Having established himself as the undisputed World Champion, Viswanathan Anand wants to renew his rivalry with Garry Kasparov, one of the greatest chess players ever.
Anand has managed to defeat Kasparov only eight times in 78 matches -- classical as well as rapid chess -- in his career and lost 27 games before the former undisputed World Champion quit active chess.
"Yes, if Kasparov is interested. It will be very interesting. For me it will be a nice challenge. There is a match waiting for him if he wants," Anand said.
"I can assure him that it will be less dangerous than his current occupation," he quipped, referring to the former champion's dabbling in political matters.
Anand said beating Kasparov was even more satisfying than winning the recent World Championships title.
"Beating Kasparov was certainly more satisfying," he said.
The World's top-ranked player, who returned home to a tumultuous welcome a fortnight after becoming the first Asian to win the undisputed World title, said he did not want to compare chess with cricket.
"I don't know about the comparison. You try to do the best for your sport and you don't lose the focus. That's the way it should be."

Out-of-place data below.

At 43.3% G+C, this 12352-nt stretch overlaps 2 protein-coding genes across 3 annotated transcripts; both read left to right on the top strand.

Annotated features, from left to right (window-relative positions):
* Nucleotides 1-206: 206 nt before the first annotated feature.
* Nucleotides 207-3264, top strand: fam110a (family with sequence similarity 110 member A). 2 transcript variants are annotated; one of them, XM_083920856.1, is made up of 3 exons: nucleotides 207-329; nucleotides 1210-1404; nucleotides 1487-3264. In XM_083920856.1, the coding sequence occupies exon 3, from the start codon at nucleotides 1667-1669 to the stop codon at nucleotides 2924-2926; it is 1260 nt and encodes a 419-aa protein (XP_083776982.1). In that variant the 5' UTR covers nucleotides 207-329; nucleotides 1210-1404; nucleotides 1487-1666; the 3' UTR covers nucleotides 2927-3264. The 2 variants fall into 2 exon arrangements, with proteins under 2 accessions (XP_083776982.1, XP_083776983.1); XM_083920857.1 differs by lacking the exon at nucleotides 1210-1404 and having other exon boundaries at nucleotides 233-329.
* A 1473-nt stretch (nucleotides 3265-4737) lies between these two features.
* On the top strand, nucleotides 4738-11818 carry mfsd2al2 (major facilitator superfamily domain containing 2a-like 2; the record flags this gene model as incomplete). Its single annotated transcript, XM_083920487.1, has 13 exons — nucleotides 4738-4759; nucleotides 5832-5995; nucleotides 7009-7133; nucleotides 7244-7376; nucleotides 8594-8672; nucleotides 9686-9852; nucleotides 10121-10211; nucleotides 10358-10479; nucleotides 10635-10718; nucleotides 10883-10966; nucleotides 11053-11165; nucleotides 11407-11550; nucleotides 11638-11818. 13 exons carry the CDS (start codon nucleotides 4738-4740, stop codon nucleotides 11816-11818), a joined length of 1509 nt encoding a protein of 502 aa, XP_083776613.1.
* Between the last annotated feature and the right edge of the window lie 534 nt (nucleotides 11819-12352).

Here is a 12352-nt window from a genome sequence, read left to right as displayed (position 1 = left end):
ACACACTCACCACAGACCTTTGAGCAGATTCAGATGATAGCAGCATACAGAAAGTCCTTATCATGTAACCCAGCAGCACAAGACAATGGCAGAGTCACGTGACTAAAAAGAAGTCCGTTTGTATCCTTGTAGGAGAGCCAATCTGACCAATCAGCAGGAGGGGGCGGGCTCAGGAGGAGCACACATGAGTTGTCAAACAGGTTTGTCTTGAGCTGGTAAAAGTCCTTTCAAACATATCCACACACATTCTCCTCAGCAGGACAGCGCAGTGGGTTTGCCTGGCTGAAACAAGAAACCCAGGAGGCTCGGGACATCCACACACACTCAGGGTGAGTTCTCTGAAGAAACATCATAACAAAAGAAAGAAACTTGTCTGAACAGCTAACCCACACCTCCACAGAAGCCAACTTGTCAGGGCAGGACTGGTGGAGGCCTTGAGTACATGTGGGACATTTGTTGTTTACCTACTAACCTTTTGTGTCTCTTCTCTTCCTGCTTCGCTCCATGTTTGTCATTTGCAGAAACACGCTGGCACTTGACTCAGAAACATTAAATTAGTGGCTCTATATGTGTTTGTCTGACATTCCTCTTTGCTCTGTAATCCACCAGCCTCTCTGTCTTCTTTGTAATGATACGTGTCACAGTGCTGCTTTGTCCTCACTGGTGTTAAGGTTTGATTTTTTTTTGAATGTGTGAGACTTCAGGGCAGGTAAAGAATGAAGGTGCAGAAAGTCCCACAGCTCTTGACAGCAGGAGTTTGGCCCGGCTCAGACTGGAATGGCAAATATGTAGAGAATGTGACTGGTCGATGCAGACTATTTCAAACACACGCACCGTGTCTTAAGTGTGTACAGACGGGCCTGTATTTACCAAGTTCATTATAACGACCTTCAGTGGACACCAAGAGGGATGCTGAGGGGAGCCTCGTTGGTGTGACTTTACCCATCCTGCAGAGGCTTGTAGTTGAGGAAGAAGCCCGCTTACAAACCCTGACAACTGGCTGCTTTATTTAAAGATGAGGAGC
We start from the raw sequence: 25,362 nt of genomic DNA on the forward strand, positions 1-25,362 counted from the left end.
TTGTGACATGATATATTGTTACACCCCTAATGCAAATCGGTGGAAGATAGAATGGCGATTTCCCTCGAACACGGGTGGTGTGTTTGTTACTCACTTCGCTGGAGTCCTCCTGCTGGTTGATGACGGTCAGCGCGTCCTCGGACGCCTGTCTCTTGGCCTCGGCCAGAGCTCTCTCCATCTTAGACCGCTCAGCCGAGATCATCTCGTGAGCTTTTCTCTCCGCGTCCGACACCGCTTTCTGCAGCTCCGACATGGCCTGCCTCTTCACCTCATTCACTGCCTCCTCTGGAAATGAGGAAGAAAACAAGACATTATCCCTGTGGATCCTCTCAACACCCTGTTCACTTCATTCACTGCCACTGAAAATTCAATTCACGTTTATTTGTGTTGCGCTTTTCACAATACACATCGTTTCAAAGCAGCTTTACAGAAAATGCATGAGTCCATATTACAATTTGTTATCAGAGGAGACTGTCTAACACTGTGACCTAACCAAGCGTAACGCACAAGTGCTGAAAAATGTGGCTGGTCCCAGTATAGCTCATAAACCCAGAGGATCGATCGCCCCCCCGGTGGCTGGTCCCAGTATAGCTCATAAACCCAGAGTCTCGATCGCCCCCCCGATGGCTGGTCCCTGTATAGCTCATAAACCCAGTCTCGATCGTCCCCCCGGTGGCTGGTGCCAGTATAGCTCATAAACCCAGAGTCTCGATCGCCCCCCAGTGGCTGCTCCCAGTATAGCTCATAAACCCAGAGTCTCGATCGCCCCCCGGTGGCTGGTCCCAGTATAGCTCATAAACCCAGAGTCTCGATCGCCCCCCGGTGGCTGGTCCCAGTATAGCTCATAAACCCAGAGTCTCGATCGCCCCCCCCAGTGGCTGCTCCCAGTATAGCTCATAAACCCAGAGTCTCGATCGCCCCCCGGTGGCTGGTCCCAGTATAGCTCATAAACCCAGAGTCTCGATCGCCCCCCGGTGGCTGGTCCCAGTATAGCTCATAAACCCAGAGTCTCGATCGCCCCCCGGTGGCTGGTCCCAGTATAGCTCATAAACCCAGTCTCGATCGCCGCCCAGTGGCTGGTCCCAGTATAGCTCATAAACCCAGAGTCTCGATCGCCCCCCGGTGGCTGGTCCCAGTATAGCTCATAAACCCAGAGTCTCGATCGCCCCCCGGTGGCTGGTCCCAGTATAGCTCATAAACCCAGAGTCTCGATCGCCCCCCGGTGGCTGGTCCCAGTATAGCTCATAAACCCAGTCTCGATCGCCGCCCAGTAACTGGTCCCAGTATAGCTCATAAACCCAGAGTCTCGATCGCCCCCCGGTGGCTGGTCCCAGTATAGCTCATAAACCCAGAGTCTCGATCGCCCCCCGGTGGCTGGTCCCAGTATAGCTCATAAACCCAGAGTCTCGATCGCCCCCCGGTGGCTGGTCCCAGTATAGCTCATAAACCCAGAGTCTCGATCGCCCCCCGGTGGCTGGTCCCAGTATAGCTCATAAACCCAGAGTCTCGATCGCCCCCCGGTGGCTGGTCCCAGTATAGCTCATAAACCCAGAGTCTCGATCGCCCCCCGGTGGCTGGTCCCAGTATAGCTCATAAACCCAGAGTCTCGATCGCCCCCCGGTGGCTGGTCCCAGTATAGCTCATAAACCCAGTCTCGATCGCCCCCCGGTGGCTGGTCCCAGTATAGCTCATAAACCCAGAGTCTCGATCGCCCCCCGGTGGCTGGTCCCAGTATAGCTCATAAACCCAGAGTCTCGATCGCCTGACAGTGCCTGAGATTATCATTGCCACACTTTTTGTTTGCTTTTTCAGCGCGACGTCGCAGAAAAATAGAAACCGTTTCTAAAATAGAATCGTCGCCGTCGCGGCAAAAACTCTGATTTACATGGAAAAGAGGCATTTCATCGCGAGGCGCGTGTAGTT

Anand said he was in holiday mode at present but admitted he would have to guard against complacency.
"Now I want to finish first in every tournament... but complacency is one danger," he said and added "I still make a lot of mistakes. On a good day it's different but when I botch up somethings I make mental notes of what went wrong".
Anand insisted that he was "hungry for more chess" and his passion was his biggest motivation.
"It just comes down to passion and I still have the hunger. I want to keep on improving on my own results plus the element of curiosity is still there. If you have not given 100 per cent, that's a shame," he said.
"I love playing chess and now it will be nice to have new targets, challenges - like it will be nice if I win Corus (Super Grandmaster tournament) for the sixth time," he added.
After almost a month's break after a hectic and successful year so far, Anand will play at Wijk Aan Zee, Linares-Morelia, Leon and the most important of them all -- the World Championship match against Vladimir Kramnik of Russia.
"I am on break now and there is not much chess for me this year. But I will play all my usual tournaments next year and try to further improve my records there," said the 37-year-old.
Anand revealed that the secret of his success lay in his calm composure.
"Every time you show emotion, you give information to your opponent. So I have learnt to keep it to myself," he said.